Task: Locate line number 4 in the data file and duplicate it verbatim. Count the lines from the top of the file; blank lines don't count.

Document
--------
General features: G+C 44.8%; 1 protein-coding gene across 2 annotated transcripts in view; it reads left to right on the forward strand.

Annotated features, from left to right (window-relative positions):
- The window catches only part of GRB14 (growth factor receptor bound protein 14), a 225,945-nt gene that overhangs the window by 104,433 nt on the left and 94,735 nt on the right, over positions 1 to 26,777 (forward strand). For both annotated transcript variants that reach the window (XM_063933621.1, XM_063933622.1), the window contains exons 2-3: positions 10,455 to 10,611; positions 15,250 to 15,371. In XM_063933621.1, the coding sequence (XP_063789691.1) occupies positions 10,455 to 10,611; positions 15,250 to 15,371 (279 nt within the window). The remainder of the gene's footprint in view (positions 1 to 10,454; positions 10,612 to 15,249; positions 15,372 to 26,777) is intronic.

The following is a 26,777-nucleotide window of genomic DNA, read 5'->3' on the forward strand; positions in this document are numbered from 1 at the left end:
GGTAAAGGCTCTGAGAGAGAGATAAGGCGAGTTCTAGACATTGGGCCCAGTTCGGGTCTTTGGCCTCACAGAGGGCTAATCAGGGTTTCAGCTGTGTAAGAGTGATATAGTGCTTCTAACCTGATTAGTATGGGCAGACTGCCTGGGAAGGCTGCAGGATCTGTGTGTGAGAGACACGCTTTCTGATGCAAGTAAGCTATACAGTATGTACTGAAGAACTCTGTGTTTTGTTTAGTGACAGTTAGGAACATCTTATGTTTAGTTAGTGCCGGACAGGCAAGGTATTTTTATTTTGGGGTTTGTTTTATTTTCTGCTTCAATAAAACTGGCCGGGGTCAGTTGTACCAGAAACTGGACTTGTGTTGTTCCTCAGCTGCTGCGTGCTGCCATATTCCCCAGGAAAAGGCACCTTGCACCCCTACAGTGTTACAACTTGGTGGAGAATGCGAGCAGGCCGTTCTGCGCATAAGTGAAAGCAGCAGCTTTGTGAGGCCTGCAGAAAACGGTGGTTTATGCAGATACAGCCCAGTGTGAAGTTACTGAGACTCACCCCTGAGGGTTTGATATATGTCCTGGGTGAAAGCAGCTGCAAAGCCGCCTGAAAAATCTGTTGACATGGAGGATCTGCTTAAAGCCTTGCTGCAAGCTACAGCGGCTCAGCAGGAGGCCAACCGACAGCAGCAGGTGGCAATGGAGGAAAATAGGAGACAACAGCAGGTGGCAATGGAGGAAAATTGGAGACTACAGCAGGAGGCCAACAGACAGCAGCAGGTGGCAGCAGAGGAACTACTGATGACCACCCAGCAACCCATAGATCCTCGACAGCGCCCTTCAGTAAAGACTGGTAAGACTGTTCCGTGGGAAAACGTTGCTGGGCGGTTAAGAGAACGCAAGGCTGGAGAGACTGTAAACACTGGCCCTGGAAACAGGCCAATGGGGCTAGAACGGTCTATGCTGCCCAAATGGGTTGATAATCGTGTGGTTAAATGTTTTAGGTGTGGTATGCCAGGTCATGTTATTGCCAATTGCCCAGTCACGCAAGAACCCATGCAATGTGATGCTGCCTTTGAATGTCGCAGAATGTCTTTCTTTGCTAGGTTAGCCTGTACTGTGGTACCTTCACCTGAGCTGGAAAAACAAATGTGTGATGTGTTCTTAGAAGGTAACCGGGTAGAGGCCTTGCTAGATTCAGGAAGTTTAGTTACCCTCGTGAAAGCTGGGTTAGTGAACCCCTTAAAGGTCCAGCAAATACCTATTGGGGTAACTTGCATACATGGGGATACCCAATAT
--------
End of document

The following is a 26,777-nucleotide window of genomic DNA, read 5'->3' on the forward strand; positions in this document are numbered from 1 at the left end: